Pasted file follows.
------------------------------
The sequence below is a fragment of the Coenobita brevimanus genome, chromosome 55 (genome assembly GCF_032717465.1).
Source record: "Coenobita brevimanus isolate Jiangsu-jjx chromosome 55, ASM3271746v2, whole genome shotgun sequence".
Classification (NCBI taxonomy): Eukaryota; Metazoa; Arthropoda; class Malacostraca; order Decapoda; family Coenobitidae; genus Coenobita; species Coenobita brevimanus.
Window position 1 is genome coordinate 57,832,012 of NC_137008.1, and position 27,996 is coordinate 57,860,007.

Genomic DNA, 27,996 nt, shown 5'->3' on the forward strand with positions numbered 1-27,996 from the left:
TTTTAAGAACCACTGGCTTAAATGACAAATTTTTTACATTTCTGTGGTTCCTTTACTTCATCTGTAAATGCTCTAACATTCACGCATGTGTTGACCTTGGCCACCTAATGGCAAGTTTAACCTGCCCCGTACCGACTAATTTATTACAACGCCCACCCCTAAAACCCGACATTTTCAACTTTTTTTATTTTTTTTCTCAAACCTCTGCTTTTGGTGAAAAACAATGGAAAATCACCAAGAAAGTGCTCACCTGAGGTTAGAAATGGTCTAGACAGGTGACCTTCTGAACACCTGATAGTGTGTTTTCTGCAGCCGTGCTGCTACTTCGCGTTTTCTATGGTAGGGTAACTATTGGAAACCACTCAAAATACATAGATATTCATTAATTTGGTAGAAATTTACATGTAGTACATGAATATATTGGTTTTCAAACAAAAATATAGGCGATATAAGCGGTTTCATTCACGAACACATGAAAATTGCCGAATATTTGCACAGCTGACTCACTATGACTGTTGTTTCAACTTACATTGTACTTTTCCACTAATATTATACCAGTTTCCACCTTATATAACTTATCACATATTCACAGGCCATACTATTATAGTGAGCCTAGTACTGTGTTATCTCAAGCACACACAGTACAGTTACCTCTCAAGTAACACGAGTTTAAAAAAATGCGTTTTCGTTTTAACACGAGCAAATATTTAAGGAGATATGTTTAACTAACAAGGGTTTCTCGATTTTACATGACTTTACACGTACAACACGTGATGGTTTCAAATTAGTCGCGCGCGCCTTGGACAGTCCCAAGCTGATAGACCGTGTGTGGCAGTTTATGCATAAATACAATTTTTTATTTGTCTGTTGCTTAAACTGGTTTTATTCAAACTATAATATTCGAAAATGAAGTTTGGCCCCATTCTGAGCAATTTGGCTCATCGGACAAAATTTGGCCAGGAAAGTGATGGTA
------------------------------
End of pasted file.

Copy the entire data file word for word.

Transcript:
The sequence below is a fragment of the Coenobita brevimanus genome, chromosome 55 (genome assembly GCF_032717465.1).
Source record: "Coenobita brevimanus isolate Jiangsu-jjx chromosome 55, ASM3271746v2, whole genome shotgun sequence".
Classification (NCBI taxonomy): Eukaryota; Metazoa; Arthropoda; class Malacostraca; order Decapoda; family Coenobitidae; genus Coenobita; species Coenobita brevimanus.
Window position 1 is genome coordinate 57,832,012 of NC_137008.1, and position 27,996 is coordinate 57,860,007.

Genomic DNA, 27,996 nt, shown 5'->3' on the forward strand with positions numbered 1-27,996 from the left:
TTTTAAGAACCACTGGCTTAAATGACAAATTTTTTACATTTCTGTGGTTCCTTTACTTCATCTGTAAATGCTCTAACATTCACGCATGTGTTGACCTTGGCCACCTAATGGCAAGTTTAACCTGCCCCGTACCGACTAATTTATTACAACGCCCACCCCTAAAACCCGACATTTTCAACTTTTTTTATTTTTTTTCTCAAACCTCTGCTTTTGGTGAAAAACAATGGAAAATCACCAAGAAAGTGCTCACCTGAGGTTAGAAATGGTCTAGACAGGTGACCTTCTGAACACCTGATAGTGTGTTTTCTGCAGCCGTGCTGCTACTTCGCGTTTTCTATGGTAGGGTAACTATTGGAAACCACTCAAAATACATAGATATTCATTAATTTGGTAGAAATTTACATGTAGTACATGAATATATTGGTTTTCAAACAAAAATATAGGCGATATAAGCGGTTTCATTCACGAACACATGAAAATTGCCGAATATTTGCACAGCTGACTCACTATGACTGTTGTTTCAACTTACATTGTACTTTTCCACTAATATTATACCAGTTTCCACCTTATATAACTTATCACATATTCACAGGCCATACTATTATAGTGAGCCTAGTACTGTGTTATCTCAAGCACACACAGTACAGTTACCTCTCAAGTAACACGAGTTTAAAAAAATGCGTTTTCGTTTTAACACGAGCAAATATTTAAGGAGATATGTTTAACTAACAAGGGTTTCTCGATTTTACATGACTTTACACGTACAACACGTGATGGTTTCAAATTAGTCGCGCGCGCCTTGGACAGTCCCAAGCTGATAGACCGTGTGTGGCAGTTTATGCATAAATACAATTTTTTATTTGTCTGTTGCTTAAACTGGTTTTATTCAAACTATAATATTCGAAAATGAAGTTTGGCCCCATTCTGAGCAATTTGGCTCATCGGACAAAATTTGGCCAGGAAAGTGATGGTA